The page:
Common Core Argument Writing Practices in an Upper Elementary Classroom
- Degree Supervisor:
- Richard P. Duran
- Place of Publication:
- [Santa Barbara, Calif.]
- University of California, Santa Barbara
- Creation Date:
- Issued Date:
- Education, Elementary and Education, Language and Literature
Common Core State Standards,
English Language Arts, and
- Online resources and Dissertations, Academic
- Degree Grantor:
- University of California, Santa Barbara. Education
- Ph.D.--University of California, Santa Barbara, 2014
Argument writing is a complex and challenging endeavor that requires the ability to build logical, effective arguments while following writing conventions of an argument writing genre. While challenging, argument writing is critical for academic success and college entrance. Argument writing is even more imperative with the wide adoption of the K-12 Common Core State Standards (CCSS), which prioritize argument writing across content areas beginning in elementary grades (National Governors Association Center for Best Practices, 2010a). However, the CCSS do not provide the methods or curriculum to achieve the stated goals for argument writing. Moreover, there is a paucity of empirical, context-specific information about the argument writing practices of elementary grade students who have been historically marginalized and minoritized in educational institutions due to their race, ethnicity, language background and socioeconomic status. With this lack of information it is unclear what students are able to do with argument writing and what areas may present challenges for them. Therefore, there is an imperative need to study the argument writing practices in elementary classrooms, a need I addressed in this study.
From the social practices of literacies perspective, it is imperative to study literacies by examining the writing practices students engage in and jointly construct as meaningful in their social contexts. To enable a context-specific, process-oriented study of literacy practices in classroom contexts, I utilized the sociocultural perspective of second generation Cultural Historical Activity Theory (CHAT) to frame learning as a social process occurring in specific historical and cultural contexts. I observed the classroom practices for over seven months and captured 80 hours of video- and audio-recordings; wrote detailed fieldnotes; conducted interviews with teachers, students and the principal; and collected classrooms texts, including student writing. I analyzed the participant interactions and student writing using ethnographic and discourse analyses, while considering a variety of cultural, historical and contextual factors over time to understand argument writing practices that occurred during the argument writing unit.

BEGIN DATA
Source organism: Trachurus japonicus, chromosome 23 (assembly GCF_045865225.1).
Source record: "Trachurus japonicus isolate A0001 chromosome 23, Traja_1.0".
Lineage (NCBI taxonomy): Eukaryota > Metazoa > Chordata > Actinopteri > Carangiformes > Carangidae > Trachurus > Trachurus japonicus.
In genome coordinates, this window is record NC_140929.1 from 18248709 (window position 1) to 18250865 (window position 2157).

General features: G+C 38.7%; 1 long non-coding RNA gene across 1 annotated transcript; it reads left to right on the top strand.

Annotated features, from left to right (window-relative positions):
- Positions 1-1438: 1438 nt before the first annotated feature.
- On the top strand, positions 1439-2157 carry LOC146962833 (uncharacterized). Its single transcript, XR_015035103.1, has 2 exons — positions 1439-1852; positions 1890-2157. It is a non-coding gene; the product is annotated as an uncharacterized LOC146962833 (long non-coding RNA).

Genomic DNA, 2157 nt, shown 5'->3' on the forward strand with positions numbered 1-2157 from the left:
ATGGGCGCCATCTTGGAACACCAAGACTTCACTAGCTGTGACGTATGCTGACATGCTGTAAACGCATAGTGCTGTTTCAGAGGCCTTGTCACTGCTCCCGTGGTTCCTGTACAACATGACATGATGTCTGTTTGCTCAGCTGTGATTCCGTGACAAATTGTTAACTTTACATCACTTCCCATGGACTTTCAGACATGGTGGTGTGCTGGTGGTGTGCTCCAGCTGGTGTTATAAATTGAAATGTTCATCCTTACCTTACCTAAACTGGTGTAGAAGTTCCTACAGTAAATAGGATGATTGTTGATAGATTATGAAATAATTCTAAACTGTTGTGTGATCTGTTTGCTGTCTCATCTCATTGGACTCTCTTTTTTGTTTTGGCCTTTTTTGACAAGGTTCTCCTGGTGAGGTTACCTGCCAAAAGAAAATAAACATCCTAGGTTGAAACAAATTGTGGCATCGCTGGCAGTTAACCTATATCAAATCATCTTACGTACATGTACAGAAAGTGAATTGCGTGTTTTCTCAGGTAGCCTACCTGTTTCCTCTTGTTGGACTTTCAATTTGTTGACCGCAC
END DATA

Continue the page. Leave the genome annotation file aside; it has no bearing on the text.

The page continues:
Through these analyses, I found that the definitions and expectations implemented by the teacher matched the CCSS curricular goals, but the ambiguous and unclear presentation of the terminology and expectations made it difficult for students to understand clearly what these goals were and/or how to meet them. Moreover, despite the limited opportunities for dialogic conversations related to argument writing, conversations that featured moments of dialogic discussions offered potential and actualized pedagogical possibilities related to students' argument writing practices. From analyses of thirteen students' argument essays, I found that the majority of the students demonstrated a sophisticated command of many of the teacher's expectations for the argument essay and demonstrated understandings of argument structure. Lastly, I found that some students faced challenges meeting some of the teacher's expectations, however, these challenges were not due to linguistic or cultural barriers, but largely due to external issues. For example, none of the students used facts as data in their arguments. This was because, due to rigid scheduling constraints, the teacher did not provide instruction on how to use facts, opportunities to conduct research or time to practice building arguments. Therefore, in lieu of facts as data, several students relied on their prior knowledge of math and science concepts to support claims in their argument. Despite several external limitations, many students demonstrated a sophisticated command of the teacher's expectations for the argument essay and understandings of argument structure.
I argue for the examination of broader contexts and a move away from static conceptualizations of students' linguistic and heritage culture to recognize what historically marginalized and minoritized students are able to do in classrooms. Moreover, I argue that an examination of broader contexts is necessary in order to accurately identify and address external challenges to support students' academic success. Recommendations for practice, policy and research are provided in the discussion.
- Physical Description:
- 1 online resource (244 pages)
- UCSB electronic theses and dissertations
- Catalog System Number:
- Jane Choi, 2014
- In Copyright
- Copyright Holder:
- Jane Choi
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